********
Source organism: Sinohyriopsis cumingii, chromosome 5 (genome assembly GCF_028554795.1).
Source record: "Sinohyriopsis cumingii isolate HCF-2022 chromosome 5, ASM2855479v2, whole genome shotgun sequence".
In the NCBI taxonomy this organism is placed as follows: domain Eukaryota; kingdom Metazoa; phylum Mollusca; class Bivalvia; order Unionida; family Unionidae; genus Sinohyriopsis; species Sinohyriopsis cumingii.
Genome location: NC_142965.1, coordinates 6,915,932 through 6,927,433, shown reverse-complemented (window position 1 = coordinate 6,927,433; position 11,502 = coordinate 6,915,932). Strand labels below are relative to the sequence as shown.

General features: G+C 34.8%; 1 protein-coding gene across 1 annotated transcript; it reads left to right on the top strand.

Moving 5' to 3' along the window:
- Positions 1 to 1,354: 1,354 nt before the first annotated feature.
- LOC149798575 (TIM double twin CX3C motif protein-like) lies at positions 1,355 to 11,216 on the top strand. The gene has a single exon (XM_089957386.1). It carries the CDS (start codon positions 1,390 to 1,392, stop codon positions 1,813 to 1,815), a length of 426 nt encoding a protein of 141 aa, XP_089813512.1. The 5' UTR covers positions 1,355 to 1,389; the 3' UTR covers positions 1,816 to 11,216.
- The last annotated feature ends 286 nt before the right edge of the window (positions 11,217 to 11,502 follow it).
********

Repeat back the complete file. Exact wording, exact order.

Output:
Source organism: Sinohyriopsis cumingii, chromosome 5 (genome assembly GCF_028554795.1).
Source record: "Sinohyriopsis cumingii isolate HCF-2022 chromosome 5, ASM2855479v2, whole genome shotgun sequence".
In the NCBI taxonomy this organism is placed as follows: domain Eukaryota; kingdom Metazoa; phylum Mollusca; class Bivalvia; order Unionida; family Unionidae; genus Sinohyriopsis; species Sinohyriopsis cumingii.
Genome location: NC_142965.1, coordinates 6,915,932 through 6,927,433, shown reverse-complemented (window position 1 = coordinate 6,927,433; position 11,502 = coordinate 6,915,932). Strand labels below are relative to the sequence as shown.

General features: G+C 34.8%; 1 protein-coding gene across 1 annotated transcript; it reads left to right on the top strand.

Moving 5' to 3' along the window:
- Positions 1 to 1,354: 1,354 nt before the first annotated feature.
- LOC149798575 (TIM double twin CX3C motif protein-like) lies at positions 1,355 to 11,216 on the top strand. The gene has a single exon (XM_089957386.1). It carries the CDS (start codon positions 1,390 to 1,392, stop codon positions 1,813 to 1,815), a length of 426 nt encoding a protein of 141 aa, XP_089813512.1. The 5' UTR covers positions 1,355 to 1,389; the 3' UTR covers positions 1,816 to 11,216.
- The last annotated feature ends 286 nt before the right edge of the window (positions 11,217 to 11,502 follow it).